I have no idea, but would imagine that water in sand would freeze the sand together into small clumps that could penetrate other satellites, rather than just evaporate. We must try this soon... (Kessler...) ;) --Kynde (talk) 20:40, 13 May 2018 (UTC)
In our solar system the ice line is inside the asteroid belt beyond Mars. This means water in Earths orbit exposed to the vacuum and the sun will evaporate. And the heat from the Sun is even high enough to trigger this very fast. More far away - e.g. at Jupiter - that wet sand would freeze to a dirty snowball. --Dgbrt (talk) 21:32, 13 May 2018 (UTC)

> quality of the solar panel and the power it produces
Quality of the power ? Isn't all solar power clean and green quality ? Spongebob (talk) 04:28, 12 May 2018 (UTC)

Well a solar panel's efficiency depends on how well it's made, and what materials have been used to make it. Considering that it was just "found", it may not be efficient enough to actually run the satellite, or even work in a vacuum. Then again, it's not like the satellite does much other than point lasers and explode. Carrera (talk) 05:21, 12 May 2018 (UTC)

I am totally surprised that nobody either commented on or included a mention in the explanation of the obvious misnomer of the title of the comic! Doesn't anyone else think this cubesat is the opposite of a SafetySat in every way possible, which I think is the main joke of the comic? I would update the explanation accordingly, but I'm not sure where exactly this point should be made. Anyone else want to take a crack at it? Ianrbibtitlht (talk) 21:59, 13 May 2018 (UTC)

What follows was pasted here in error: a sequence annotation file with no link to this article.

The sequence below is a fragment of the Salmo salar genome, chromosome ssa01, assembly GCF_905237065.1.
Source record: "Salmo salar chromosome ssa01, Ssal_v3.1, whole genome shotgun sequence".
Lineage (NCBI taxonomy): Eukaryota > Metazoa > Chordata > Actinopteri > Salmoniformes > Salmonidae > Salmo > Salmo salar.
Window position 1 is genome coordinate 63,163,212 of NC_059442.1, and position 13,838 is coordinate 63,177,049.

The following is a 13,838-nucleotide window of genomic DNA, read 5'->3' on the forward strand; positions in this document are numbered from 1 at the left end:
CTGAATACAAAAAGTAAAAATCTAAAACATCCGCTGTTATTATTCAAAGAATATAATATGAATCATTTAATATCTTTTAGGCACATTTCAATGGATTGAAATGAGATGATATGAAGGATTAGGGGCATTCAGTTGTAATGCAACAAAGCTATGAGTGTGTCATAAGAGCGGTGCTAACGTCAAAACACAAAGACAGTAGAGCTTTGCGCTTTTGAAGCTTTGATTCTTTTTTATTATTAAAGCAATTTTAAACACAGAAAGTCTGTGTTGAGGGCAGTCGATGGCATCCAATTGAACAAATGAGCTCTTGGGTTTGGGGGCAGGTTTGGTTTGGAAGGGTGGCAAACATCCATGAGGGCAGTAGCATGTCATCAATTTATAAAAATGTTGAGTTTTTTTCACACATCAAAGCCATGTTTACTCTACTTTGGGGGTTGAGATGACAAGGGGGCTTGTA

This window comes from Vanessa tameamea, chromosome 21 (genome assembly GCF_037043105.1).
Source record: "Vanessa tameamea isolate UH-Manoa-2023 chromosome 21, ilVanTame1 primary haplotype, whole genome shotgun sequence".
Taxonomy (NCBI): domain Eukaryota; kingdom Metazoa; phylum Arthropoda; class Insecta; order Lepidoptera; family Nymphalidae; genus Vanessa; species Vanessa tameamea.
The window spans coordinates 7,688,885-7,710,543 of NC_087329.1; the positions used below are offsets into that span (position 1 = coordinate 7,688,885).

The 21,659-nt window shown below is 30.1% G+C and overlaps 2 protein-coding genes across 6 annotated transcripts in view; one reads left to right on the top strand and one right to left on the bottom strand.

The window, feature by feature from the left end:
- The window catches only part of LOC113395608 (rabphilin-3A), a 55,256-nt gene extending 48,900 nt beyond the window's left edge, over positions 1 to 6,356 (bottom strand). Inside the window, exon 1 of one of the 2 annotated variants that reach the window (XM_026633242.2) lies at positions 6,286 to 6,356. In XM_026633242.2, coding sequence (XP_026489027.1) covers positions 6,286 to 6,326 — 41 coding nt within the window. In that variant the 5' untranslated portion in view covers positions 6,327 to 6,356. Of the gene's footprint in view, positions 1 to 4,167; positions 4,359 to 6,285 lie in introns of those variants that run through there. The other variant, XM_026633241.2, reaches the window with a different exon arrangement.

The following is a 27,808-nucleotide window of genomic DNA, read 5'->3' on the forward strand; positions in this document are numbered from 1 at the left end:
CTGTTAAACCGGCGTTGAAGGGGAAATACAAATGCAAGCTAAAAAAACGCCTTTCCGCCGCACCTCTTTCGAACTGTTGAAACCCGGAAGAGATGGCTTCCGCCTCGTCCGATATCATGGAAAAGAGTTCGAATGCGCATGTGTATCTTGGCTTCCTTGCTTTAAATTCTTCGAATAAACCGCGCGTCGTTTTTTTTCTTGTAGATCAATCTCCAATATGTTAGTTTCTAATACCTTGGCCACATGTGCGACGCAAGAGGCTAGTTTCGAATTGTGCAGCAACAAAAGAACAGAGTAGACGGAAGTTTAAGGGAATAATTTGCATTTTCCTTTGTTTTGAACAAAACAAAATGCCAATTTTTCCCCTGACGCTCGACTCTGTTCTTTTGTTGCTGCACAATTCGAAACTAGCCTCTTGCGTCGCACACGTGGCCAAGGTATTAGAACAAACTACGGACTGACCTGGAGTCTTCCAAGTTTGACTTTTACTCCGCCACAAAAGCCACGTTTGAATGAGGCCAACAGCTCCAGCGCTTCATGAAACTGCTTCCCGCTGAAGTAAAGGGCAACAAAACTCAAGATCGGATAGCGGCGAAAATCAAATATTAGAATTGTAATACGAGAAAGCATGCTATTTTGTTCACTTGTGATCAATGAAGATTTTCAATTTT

Well, it could be very useful in satellite design classes. "Here is how *NOT* to do it." Gene Wirchenko [email protected] 108.162.216.220 04:08, 14 May 2018 (UTC)

Shouldn't a link be made to comic http://www.explainxkcd.com/wiki/index.php/1337:_Hack, about hacking satellites? 162.158.134.154 11:38, 25 May 2018 (UTC)

At the comic page scroll to the bottom and you will find this: Category:Space probes. Shall we mention them all? --Dgbrt (talk) 18:03, 25 May 2018 (UTC)

Oh, again the good old americium. 162.158.92.118 08:30, 28 May 2018 (UTC)

This cubesat made its way to Space Exploration Stackexchange: https://space.stackexchange.com/questions/28345/cubesat-design-requirements-and-safety-restrictions I leave the link here just in case we could add something from it to the explanation.--Pere prlpz (talk) 19:36, 11 July 2018 (UTC)